Rien ne se perd, rien ne se cree, tout se transforme

Study of Space and Time 2016 – 2017

The Grid

Agnes Martin talks about her paintings of grids: ‘My paintings have neither objects nor space nor time nor anything – no forms. They are light, lightness, about merging, about formlessness, breaking down form.’ Agnes Marin, 1966.

Grid = repetition = duration = now = timelessness = formlessness = breaking down form = nothingness = lightness = ground = 0

However, the grid also allows for measurements and defines form: Labour + Matter + Time =  Form (3D) in Space (existence defined by coordinates on grid) The grid is a regular, calibrated system, a matrix that defines positioning, as well as measurements of objects and people. It holds potential.

Time Mapping

A repeated gesture that leaves a trace over time takes up space: Time passing (Duration) + energy (gesture/labour) + matter (trace) = drawing in space

Duration + labour + trace = form in space

First law of thermodynamic: ‘Rien ne se perd, rien ne se cree, tout se transforme.’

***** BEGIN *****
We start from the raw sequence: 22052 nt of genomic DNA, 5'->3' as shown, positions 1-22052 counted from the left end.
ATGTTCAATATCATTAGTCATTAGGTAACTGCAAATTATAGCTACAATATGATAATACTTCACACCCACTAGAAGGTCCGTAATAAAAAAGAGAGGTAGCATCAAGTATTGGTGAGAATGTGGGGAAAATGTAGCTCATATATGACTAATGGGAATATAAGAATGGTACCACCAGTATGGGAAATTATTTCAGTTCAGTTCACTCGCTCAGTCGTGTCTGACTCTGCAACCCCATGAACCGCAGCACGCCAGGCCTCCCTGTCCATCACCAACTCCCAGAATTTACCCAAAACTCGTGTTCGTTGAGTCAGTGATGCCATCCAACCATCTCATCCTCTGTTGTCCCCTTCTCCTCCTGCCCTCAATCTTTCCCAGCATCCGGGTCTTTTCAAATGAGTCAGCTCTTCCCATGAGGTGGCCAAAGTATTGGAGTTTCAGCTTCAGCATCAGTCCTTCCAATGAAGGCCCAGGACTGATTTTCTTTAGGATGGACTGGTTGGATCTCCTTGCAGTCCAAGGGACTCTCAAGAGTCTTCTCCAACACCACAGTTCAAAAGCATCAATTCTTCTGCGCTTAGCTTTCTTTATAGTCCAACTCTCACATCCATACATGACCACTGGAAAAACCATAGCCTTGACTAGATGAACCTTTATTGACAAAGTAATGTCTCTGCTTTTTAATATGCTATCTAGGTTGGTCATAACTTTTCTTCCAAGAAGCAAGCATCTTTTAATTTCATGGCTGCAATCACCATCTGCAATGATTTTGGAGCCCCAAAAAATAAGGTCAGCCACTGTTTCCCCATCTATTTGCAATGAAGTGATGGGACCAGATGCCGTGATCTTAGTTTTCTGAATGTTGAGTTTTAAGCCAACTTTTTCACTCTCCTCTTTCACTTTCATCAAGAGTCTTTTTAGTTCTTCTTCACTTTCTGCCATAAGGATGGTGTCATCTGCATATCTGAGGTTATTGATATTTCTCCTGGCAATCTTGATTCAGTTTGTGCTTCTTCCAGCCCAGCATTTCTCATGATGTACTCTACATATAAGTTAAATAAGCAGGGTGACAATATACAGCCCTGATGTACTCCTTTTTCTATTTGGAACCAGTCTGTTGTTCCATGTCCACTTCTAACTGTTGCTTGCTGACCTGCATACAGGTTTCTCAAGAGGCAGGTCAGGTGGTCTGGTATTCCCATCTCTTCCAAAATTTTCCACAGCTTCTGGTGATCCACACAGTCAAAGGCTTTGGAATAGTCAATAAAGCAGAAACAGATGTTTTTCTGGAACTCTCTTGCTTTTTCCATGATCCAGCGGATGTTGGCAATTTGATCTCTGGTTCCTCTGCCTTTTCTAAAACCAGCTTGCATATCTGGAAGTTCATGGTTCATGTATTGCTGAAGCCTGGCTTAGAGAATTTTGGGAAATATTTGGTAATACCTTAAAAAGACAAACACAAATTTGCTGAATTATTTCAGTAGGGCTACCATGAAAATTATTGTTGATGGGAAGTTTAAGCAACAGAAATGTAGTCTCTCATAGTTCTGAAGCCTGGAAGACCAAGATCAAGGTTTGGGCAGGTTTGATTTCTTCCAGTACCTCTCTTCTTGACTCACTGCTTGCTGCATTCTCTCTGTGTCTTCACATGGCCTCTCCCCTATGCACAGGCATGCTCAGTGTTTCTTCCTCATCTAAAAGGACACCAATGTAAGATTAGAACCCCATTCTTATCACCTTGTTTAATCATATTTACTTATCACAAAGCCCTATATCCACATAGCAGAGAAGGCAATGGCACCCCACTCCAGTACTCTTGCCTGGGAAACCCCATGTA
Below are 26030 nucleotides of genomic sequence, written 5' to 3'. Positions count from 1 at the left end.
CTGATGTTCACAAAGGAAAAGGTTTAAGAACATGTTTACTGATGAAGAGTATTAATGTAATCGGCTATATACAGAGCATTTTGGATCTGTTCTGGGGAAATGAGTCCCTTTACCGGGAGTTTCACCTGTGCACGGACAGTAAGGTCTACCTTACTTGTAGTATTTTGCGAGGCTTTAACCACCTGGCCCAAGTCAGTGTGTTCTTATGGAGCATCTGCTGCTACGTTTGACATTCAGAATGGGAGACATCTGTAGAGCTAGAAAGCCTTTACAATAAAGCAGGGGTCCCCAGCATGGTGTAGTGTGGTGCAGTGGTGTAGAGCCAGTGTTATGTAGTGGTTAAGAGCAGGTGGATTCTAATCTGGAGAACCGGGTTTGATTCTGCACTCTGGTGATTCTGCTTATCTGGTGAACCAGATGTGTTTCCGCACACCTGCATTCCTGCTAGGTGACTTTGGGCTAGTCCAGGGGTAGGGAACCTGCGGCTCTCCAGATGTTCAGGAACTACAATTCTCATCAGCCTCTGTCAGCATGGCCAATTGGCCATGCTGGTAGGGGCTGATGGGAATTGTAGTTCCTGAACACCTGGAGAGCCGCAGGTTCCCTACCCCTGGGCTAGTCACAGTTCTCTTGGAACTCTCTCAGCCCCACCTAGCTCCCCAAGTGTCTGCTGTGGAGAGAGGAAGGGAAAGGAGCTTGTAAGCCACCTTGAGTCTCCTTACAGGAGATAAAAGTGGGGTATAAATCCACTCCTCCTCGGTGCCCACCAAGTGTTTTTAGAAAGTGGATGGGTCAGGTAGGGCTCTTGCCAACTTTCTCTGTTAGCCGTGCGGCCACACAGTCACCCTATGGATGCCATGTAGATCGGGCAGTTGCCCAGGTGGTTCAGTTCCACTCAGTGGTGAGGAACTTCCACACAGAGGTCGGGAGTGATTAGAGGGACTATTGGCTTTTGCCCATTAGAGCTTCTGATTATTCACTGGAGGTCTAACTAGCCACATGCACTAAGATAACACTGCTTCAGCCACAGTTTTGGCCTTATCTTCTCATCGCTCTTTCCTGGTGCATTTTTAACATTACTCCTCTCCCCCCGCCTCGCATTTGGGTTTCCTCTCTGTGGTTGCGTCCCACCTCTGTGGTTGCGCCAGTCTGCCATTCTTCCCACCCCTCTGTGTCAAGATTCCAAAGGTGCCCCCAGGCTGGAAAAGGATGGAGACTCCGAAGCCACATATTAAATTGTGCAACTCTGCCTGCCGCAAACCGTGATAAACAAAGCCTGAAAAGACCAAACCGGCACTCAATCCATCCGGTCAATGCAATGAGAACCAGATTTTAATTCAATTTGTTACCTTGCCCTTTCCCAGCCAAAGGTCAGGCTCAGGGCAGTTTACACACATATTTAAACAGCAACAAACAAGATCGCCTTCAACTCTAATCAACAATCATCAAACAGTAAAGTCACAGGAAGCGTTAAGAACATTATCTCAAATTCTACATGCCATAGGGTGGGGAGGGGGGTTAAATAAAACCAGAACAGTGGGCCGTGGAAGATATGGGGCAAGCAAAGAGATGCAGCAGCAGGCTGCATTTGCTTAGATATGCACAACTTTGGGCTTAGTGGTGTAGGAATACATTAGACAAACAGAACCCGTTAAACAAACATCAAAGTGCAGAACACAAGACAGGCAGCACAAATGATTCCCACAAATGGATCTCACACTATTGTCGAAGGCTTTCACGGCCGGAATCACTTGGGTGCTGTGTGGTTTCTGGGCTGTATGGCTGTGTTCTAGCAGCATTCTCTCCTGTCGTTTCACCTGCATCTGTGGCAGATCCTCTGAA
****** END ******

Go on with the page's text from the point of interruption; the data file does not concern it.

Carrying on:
Ref: On Kawara (Today), Tehching Hsieh (Punching the Clock) and Roman Opalka’s Program

Which Coordinates?

Which Coordinates? depicts space and time intertwined in various layers.

This piece depicts the family movements over Christmas week. It is a response to Opalka’s life long work and Tehching Hsieh’s Time Clock piece. He said ‘Every time is different but also the same thing’ (2014): We follow routines, we stick to pathways, we repeat the same steps time and time again mostly over the same ground, like the hands on the face of a clock. We ‘spend’ the time, we mark it and we experience it.


The contour of each journey is traced using Morse code to describe the destination of the trip.

The visual representations of space and time are intertwined with an ambiguity between the numeric representation of dates and time integrated with the diagram of the journey in a topographic presentation.

Each person is represented by a dot.

Each photo frame equates to a Morse code letter. A total of 725 different frames were captured to resolve this piece, showing the progression of each journey and the gathering of people.

The steps evoked by the Morse code mark the passing of time at the selected rate of the animation, as would a metronome.

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